Curtis balanced the tray on his hand. I glanced at the server kneeling just a few feet away, humming slightly as he arranged the cups on a silver tray. One of the chefs strode down the hallway with an empty platter. Mrs. Lemoyne returned from the ladies’ room, smiling at me as she passed.

I looked into Curtis’s stone-gray eyes, trying to decipher the meaning behind his silence. I wanted to ask if they’d heard anything more about Caleb’s release. I wanted to know how far along the tunnels were, if they’d resumed work on the first one, if the plans had been correct. If they could reach me in the Palace I had a chance still—I could escape.

But he just leveled his gaze at me, his expression cold. “Tea, Princess?” he asked, holding out the tray. I reached down, my fingers trembling as I took a cup. He tilted the pot, letting the boiling water fall, the steam clouding the air between us.

In seconds he was gone, striding back down the long corridor, the china rattling against the silver tray. He never looked back. I stood there, the drink hot in my hands, until I heard the King calling from the next room.

“Genevieve!” he said, his voice cheerful and light. “Come now. It’s time for the celebratory toast.”

thirty-three

I STARED OUT THE WINDOW, FAR ACROSS THE CITY, TO THE point where the Outlands met the wall. From fifty stories up it seemed so small, an innocuous thing you could skip a stone over. All night I had been replaying that moment. Curtis’s expression was the same as it had been the day we’d met in the hangar. I’d imagined him going back to the others and telling them I’d paraded around the apartment, chatting happily with Gregor Sparks, or how I’d stood there smiling stupidly as the King went on about the new royal couple.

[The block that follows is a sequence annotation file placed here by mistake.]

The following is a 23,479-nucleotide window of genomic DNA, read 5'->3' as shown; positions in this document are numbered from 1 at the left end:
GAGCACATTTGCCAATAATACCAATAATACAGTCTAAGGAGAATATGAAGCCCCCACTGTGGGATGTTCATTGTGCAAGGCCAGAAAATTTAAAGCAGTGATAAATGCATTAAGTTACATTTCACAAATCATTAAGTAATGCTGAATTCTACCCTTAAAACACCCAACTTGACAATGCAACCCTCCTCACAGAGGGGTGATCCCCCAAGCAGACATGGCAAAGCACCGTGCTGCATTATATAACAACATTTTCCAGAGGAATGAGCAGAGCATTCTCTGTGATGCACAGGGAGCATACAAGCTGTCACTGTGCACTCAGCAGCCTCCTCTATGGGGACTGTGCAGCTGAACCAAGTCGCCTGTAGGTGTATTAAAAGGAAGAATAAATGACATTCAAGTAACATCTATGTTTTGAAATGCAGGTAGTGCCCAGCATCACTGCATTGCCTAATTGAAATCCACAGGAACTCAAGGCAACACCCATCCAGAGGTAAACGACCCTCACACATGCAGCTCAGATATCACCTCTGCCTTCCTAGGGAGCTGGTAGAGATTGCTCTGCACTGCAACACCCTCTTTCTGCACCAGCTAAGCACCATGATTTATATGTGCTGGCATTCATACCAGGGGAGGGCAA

I hated what he thought of me—what they all must’ve thought. That with Caleb gone, I’d returned to the Palace and set my sights on marrying Charles. There was no way to explain. Whatever I’d done to prove my loyalty didn’t matter now. I was a traitor in their eyes. I accepted that a little more each day, and a sadness settled in—making every breakfast, every gala, every toast that much lonelier.

“Your Royal Highness,” Beatrice said, curtsying as she entered the suite. “I’ve had the dresses delivered to the downstairs parlor. They’re waiting for you.”

I studied my reflection in the glass, wondering how anyone could believe I was happy. The skin under my eyes was swollen. My cheeks had the same hollow look they did those first days after I arrived. I blinked a few times, willing back tears. “You don’t have to do that,” I said finally.

“Would you prefer them in the upstairs sitting room?” she asked.

“No—the ‘Royal Highness’ nonsense,” I said, turning to her. “It’s unnecessary here.”

Beatrice sighed. “Well, I can’t go around the Palace calling you Genevieve. The King won’t have that.”

I picked at the hem of my blue dress, feeling satisfied when a loose thread gave, puckering the silk. I knew she was right. Still, I was desperate to hear my real name spoken out loud—not Princess Genevieve, not Princess or Your Royal Highness, just Eve. “I’ve been thinking about your daughter,” I said. “I just need some time. I need to find out what School she’s in, who the Headmistress is. Maybe after I’m married,” I stumbled over that word, “I’ll have a better chance at negotiating her release. Thankfully we have time before …”

Beatrice started toward me. “Yes, I know …,” she said, her voice a whisper. We stood there in silence, and then I took her hand, cradling it in my own. I squeezed, trying to stop the trembling in her fingers and the tears that pooled in her eyes, threatening to spill onto her cheeks. “We should go,” she finally said, turning to the door.